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Individual Voluntary Arrangement (IVA)

An IVA is a formal agreement between you and the people you owe money to. They are also known as your creditors.

It means you are insolvent and cannot pay your debts.You need the help of an insolvency practitioner (IP) to set up an IVA. This solution is available in England, Wales and Northern Ireland.

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IVAs are arranged by StepChange Voluntary Arrangements, part of StepChange Debt Charity. In Scotland, a protected trust deed is a similar solution. This has different benefits, risks and fees.

An IVA works in two ways

  • The first way is to pay monthly amounts based on what you can afford. This usually lasts five or six years
  • The second way is to pay back what you owe with one large amount of money, called a 'lump sum'

This can work if you do not have much money left over in your monthly budget but have items of value (assets) to sell. These are things like a house or a car.

By selling assets, you could use the money to deal with your debts quicker.

Your advisor will explain your options.

Once your creditors agree to your IVA, they need to stop contacting you. They cannot take any legal action.

They can still send you standard messages like advertising and monthly statements.

Once successfully completed, creditors write off any leftover debts included in the IVA.

Fees are detailed in your IVA proposal, which an IP will assist in drafting. Any fees have to be approved by creditors. Your IP will explain what fees you need to pay for your IVA.

Clare Lindley and James O'Carroll of StepChange Voluntary Arrangements are licensed to act as insolvency practitioners in the UK by the Insolvency Practitioners Association.

Video: What is an individual voluntary arrangement (IVA)?

An individual voluntary arrangement, or IVA, is a form of insolvency, and it can be a good way of repaying your debts at a rate that you can afford.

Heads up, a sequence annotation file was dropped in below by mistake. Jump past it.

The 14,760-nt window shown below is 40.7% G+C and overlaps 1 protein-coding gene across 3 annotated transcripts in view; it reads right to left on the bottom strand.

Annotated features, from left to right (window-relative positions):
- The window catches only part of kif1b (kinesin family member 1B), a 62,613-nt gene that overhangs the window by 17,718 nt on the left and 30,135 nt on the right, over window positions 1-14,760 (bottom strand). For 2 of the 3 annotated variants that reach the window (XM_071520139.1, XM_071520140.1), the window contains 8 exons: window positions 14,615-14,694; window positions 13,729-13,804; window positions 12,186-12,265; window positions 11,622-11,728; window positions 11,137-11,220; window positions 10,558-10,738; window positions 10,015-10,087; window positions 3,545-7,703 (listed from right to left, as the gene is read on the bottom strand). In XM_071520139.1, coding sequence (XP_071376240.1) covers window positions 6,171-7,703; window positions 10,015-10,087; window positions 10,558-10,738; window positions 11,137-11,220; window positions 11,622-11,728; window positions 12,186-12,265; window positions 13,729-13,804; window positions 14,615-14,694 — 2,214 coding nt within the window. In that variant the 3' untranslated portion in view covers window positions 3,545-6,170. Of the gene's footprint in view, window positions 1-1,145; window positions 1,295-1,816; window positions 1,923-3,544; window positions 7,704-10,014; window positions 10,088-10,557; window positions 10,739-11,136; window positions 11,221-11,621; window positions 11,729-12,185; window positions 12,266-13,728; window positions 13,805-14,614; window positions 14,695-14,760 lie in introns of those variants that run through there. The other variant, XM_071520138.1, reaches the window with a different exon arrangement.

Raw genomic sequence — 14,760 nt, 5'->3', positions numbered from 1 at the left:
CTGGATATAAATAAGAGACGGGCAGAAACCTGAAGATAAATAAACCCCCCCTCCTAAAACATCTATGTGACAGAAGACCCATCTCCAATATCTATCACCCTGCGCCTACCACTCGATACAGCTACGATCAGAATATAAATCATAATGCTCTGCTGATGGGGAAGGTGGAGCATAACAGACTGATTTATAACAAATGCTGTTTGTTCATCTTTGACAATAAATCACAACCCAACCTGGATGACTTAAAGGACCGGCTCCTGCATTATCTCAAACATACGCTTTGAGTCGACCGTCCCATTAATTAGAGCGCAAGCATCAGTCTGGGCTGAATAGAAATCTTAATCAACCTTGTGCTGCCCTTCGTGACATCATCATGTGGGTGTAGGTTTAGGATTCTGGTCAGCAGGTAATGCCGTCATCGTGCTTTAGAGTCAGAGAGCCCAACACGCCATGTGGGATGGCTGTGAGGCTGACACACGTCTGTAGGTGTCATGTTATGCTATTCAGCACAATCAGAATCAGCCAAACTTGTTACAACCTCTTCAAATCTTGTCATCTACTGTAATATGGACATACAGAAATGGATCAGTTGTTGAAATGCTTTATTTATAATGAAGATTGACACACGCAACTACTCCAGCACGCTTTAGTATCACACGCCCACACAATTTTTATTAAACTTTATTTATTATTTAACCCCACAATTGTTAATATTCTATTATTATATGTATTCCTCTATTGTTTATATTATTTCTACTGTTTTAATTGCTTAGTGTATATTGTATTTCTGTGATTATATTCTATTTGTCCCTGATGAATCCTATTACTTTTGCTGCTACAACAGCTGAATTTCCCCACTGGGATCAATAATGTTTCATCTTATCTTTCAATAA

An IVA shows your creditors you’re insolvent. In other words - you can’t repay your debts in a reasonable amount of time. But, there's no expectation that you’ll have to sell your home, and you might not have to sell any of your assets or items of value, such as a car if you have one.

To be eligible for an IVA you need to show that you don't have enough money to pay your normal monthly debt repayments, and that the amount of debt you have is more than any assets and equity you have in your home.

Instead, once you’re on an IVA you’ll make monthly payments for five or six years. There’s also something called a one-off lump sum IVA, where you make a one-off payment, and you can find out more about these on our website.

For an IVA to go ahead, 75% of your creditors need to agree to the proposal. This works on a value basis, so for example if you owe 50% of your debt to one creditor, their share of the vote is 50%.

IVAs are only available in England, Wales and Northern Ireland. If you live in Scotland, we’d suggest looking at some of the alternative options, including some solutions that are specific to people living in Scotland – again you can find out more about these on our website.

So let’s go through some of the benefits and risks of a standard IVA

When it’s approved, an IVA gives you protection from your creditors. They’ll stop contacting you and they won’t add any more interest or charges to any debts that are included in it.

And at the end of the IVA, any money left to pay off on the debts included in your IVA will be written off, as long as you’ve made all of the payments that you agreed.

So that hopefully sounds good. However, it’s important for you to understand the risks that you’ll need to consider before taking out an IVA. IVAs are a form of insolvency, they’re legally binding, and they must be arranged through an Insolvency Practitioner.

The budget you agree with your Insolvency Practitioner should be affordable for the full term of the IVA, however if your financial circumstances change the IVA can be adapted.

If you go on an IVA, a reference to it will be added to your credit file. This’ll stay on your record for six years and will make it more difficult for you to get further credit during your IVA and once it’s finished.

You’ll also need permission to take out any credit over £500. This is really important to remember, as if you do this without getting permission, your IVA could be cancelled. This also applies to borrowing money from family and friends.

Additionally, your name will be added to an insolvency register. This can be read online if someone looks for it, but it’s unlikely someone would stumble across it, and it shouldn’t appear in online search results for your name.

If you’re a homeowner, you may also need to try to release equity through a re-mortgage. If you can do this, your IVA will probably last for a total of five years. If you’re unable to do this, it’s likely you’ll need to make another year’s payments instead.

There is also a risk that if your IVA fails for any reason, there is a risk of bankruptcy.

There are also fees involved with setting up an IVA, and these are included in the amount you pay. This does mean that there aren’t any upfront costs, and if your IVA isn’t approved then you won’t have any fees to pay at all.